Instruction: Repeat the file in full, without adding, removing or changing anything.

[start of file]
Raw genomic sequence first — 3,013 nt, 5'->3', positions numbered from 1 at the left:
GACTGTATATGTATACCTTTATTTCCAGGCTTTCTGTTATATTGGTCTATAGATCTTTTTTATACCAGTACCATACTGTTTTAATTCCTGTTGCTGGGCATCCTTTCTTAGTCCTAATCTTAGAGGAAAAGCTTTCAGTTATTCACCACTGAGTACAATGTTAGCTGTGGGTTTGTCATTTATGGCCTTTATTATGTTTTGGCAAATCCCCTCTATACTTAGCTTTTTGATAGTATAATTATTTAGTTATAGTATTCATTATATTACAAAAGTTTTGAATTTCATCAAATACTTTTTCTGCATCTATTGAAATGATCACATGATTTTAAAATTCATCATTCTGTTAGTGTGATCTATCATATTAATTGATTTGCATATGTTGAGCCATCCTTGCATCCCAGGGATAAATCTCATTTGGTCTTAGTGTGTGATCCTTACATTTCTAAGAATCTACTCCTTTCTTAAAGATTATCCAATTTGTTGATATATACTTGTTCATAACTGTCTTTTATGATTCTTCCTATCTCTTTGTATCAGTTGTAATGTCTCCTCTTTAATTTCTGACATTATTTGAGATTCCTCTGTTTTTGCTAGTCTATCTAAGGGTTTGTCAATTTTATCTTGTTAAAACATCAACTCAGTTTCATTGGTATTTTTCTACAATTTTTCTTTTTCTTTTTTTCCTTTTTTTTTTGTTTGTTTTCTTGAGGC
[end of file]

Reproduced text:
Raw genomic sequence first — 3,013 nt, 5'->3', positions numbered from 1 at the left:
GACTGTATATGTATACCTTTATTTCCAGGCTTTCTGTTATATTGGTCTATAGATCTTTTTTATACCAGTACCATACTGTTTTAATTCCTGTTGCTGGGCATCCTTTCTTAGTCCTAATCTTAGAGGAAAAGCTTTCAGTTATTCACCACTGAGTACAATGTTAGCTGTGGGTTTGTCATTTATGGCCTTTATTATGTTTTGGCAAATCCCCTCTATACTTAGCTTTTTGATAGTATAATTATTTAGTTATAGTATTCATTATATTACAAAAGTTTTGAATTTCATCAAATACTTTTTCTGCATCTATTGAAATGATCACATGATTTTAAAATTCATCATTCTGTTAGTGTGATCTATCATATTAATTGATTTGCATATGTTGAGCCATCCTTGCATCCCAGGGATAAATCTCATTTGGTCTTAGTGTGTGATCCTTACATTTCTAAGAATCTACTCCTTTCTTAAAGATTATCCAATTTGTTGATATATACTTGTTCATAACTGTCTTTTATGATTCTTCCTATCTCTTTGTATCAGTTGTAATGTCTCCTCTTTAATTTCTGACATTATTTGAGATTCCTCTGTTTTTGCTAGTCTATCTAAGGGTTTGTCAATTTTATCTTGTTAAAACATCAACTCAGTTTCATTGGTATTTTTCTACAATTTTTCTTTTTCTTTTTTTCCTTTTTTTTTTGTTTGTTTTCTTGAGGC